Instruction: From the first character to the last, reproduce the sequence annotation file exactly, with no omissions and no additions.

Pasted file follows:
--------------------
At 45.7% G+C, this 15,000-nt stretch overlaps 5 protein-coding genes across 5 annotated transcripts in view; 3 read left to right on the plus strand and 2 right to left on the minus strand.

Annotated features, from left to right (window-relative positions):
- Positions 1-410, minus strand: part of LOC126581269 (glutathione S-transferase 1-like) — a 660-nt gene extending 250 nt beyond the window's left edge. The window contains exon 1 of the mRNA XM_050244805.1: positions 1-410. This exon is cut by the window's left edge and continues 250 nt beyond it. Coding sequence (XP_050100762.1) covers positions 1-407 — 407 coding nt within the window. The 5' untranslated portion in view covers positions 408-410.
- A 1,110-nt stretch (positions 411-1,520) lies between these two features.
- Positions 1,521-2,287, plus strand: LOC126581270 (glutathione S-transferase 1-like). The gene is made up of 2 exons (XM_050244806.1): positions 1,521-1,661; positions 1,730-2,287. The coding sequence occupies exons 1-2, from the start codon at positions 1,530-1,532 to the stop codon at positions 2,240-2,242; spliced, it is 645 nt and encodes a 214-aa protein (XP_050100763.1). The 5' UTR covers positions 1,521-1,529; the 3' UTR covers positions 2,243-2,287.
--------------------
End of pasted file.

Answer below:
At 45.7% G+C, this 15,000-nt stretch overlaps 5 protein-coding genes across 5 annotated transcripts in view; 3 read left to right on the plus strand and 2 right to left on the minus strand.

Annotated features, from left to right (window-relative positions):
- Positions 1-410, minus strand: part of LOC126581269 (glutathione S-transferase 1-like) — a 660-nt gene extending 250 nt beyond the window's left edge. The window contains exon 1 of the mRNA XM_050244805.1: positions 1-410. This exon is cut by the window's left edge and continues 250 nt beyond it. Coding sequence (XP_050100762.1) covers positions 1-407 — 407 coding nt within the window. The 5' untranslated portion in view covers positions 408-410.
- A 1,110-nt stretch (positions 411-1,520) lies between these two features.
- Positions 1,521-2,287, plus strand: LOC126581270 (glutathione S-transferase 1-like). The gene is made up of 2 exons (XM_050244806.1): positions 1,521-1,661; positions 1,730-2,287. The coding sequence occupies exons 1-2, from the start codon at positions 1,530-1,532 to the stop codon at positions 2,240-2,242; spliced, it is 645 nt and encodes a 214-aa protein (XP_050100763.1). The 5' UTR covers positions 1,521-1,529; the 3' UTR covers positions 2,243-2,287.